Cuckoo: a wackadoo horror-thriller that promises more than it delivers

Hunter Schaferm in Cuckoo
Hunter Schaferm in Cuckoo

Cuckoo wants so badly to be a midnight movie, it wears itself out. Exuding more uncertainty than discipline, this wackadoo horror-thriller from German writer-director Tilman Singer can’t decide if wearing a smirk will see it through a sloppily developed plot, which keeps promising more than it delivers. With another redraft, a tauter edit, it might have snapped into focus.

What fun there is to be had comes from puzzling out the concept – and from Dan Stevens, who puts on a comical German accent, clearly enjoying himself as Herr König, the sinister proprietor of a barely populated resort hotel in the Alps.

Here a sullen 17-year-old called Gretchen (Euphoria’s Hunter Schafer), who has recently lost her mother, is dragged by her father (Marton Csokas) and new stepmother (Jessica Henwick) as the film starts. Her general air of angsty discontent is not about to be salved by the freaky goings-on.

There’s something – or things – running around in the woods at night, emitting wild noises that may or may not be causing the guests to throw up. It takes human, or at least humanoid, form, and we soon deduce that Herr König has charge of it in some way, not least when he pulls out a small wooden flute and plays a beckoning note in the hotel grounds.

This Hammer horror touch is of a piece with everything Stevens does in this part. As he has proved before (in The Guest and The Rental), he’s a real asset in trashy genre fare, and a hoot as a villain: his particular pronunciation of the name “Gretchen” here – as if it had an acute accent on the first “e” – never gets less funny.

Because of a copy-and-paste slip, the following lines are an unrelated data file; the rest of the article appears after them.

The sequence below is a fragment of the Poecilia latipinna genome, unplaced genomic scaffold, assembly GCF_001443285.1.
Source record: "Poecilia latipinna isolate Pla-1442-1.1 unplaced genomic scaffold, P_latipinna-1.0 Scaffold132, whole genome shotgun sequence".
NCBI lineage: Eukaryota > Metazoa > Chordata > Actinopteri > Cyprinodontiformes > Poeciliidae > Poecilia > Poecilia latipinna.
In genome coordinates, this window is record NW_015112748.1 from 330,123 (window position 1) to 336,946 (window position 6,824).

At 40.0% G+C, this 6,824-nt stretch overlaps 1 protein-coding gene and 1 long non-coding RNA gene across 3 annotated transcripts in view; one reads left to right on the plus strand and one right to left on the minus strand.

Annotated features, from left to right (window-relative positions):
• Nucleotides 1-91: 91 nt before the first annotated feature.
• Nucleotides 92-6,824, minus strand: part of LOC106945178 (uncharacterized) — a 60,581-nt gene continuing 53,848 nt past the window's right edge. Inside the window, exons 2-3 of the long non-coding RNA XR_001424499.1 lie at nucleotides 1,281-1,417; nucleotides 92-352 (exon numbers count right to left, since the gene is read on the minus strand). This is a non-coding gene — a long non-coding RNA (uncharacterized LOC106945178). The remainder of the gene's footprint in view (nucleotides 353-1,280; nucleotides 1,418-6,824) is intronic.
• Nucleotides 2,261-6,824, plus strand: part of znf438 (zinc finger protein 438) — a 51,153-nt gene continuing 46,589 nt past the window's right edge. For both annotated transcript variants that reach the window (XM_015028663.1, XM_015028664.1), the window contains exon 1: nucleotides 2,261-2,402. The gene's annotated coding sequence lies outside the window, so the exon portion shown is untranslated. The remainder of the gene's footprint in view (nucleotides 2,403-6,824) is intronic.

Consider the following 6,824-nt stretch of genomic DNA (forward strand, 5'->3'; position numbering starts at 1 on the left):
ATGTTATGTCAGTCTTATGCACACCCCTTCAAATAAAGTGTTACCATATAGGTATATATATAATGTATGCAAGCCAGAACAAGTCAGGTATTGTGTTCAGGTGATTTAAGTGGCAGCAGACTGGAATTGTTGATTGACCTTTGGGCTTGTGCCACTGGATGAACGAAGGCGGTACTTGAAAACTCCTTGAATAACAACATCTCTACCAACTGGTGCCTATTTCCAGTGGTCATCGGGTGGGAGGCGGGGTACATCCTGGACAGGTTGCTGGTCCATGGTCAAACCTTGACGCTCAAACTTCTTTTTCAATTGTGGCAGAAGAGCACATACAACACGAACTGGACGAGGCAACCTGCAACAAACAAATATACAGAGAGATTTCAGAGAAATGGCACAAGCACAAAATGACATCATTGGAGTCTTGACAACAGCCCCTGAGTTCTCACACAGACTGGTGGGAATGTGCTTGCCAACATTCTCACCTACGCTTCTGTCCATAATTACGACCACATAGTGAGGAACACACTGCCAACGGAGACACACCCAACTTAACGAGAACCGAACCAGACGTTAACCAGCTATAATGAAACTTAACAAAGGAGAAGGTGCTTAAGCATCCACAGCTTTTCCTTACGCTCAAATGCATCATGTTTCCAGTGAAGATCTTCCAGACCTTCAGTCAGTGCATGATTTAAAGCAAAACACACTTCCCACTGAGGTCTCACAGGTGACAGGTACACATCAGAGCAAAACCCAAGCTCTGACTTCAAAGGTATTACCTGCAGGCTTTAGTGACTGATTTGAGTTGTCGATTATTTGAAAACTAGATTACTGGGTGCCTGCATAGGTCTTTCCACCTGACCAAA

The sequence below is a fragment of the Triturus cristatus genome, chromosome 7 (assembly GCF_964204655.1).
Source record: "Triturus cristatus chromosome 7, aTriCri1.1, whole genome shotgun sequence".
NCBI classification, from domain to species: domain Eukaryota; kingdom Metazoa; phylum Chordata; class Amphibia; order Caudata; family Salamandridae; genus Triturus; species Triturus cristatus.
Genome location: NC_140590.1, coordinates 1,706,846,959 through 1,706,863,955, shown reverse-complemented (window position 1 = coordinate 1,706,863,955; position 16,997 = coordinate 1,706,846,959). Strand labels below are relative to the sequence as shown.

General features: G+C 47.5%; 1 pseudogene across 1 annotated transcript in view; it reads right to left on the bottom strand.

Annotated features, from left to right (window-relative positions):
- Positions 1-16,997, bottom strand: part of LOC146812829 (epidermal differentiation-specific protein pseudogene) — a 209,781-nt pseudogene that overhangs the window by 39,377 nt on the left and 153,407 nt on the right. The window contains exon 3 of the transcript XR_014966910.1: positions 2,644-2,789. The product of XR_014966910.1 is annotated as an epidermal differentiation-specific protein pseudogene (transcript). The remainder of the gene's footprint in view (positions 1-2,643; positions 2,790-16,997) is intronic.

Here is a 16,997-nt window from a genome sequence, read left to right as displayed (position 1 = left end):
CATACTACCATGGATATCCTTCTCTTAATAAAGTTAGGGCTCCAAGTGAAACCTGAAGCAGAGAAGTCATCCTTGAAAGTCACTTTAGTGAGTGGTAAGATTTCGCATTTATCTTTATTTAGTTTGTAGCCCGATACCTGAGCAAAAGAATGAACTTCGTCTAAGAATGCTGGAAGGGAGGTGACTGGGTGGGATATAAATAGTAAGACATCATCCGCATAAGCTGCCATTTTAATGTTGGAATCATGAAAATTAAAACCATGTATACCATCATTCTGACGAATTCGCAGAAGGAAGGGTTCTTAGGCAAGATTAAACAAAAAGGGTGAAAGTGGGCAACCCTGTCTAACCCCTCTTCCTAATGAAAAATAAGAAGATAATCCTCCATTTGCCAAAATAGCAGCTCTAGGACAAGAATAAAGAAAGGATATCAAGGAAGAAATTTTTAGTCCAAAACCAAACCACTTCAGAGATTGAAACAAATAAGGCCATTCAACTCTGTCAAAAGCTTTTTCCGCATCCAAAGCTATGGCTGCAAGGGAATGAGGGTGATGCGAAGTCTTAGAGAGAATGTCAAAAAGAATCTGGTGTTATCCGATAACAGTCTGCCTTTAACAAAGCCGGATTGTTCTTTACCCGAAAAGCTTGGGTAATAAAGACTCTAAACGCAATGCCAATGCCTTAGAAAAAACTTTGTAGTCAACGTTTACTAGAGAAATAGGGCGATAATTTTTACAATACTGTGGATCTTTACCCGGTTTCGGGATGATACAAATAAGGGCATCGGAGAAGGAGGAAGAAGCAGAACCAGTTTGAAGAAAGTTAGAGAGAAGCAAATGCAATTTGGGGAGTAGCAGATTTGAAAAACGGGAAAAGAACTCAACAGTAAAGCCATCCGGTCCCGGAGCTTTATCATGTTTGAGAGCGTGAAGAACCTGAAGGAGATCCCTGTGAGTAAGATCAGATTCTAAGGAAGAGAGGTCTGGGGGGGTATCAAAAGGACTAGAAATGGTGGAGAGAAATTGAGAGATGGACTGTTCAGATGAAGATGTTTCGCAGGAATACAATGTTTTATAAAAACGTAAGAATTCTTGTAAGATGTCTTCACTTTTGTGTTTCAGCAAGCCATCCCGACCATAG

To detail the film’s experiments would stray into spoilerville, but for most of the middle act, Gretchen is the only one aware of something up: twice, she’s hospitalised after close scrapes with this marauding creature, and her parents are too preoccupied with the behavioural problems of her younger stepsister Alma (Mila Lieu), who doesn’t speak, to heed her concerns.

Schafer, who has the angry verve of a young Milla Jovovich, does a sharp job keeping us on side. But the generational conflict here feels by-the-book, and the parents, as characters, are surplus to requirements. The film’s weakest scene is a heart-to-heart in sign language between the sisters – because it’s so poorly timed, right in the thick of a gory third act, with armed antagonists breathing down their necks.

Cuckoo winds up owing a fair bit to early David Cronenberg – especially The Brood (1979) – but settles for slapdash mayhem, and some odd moments of looping footage (like record scratches) when the action heats up. Instead of having the disorienting effect Singer intends, these feel like testing out a gimmick on us. Mileage will vary, but it’s possible to respond to the whole film like a lab rat that would rather opt out.

Cert TBC, 102 min. UK release TBC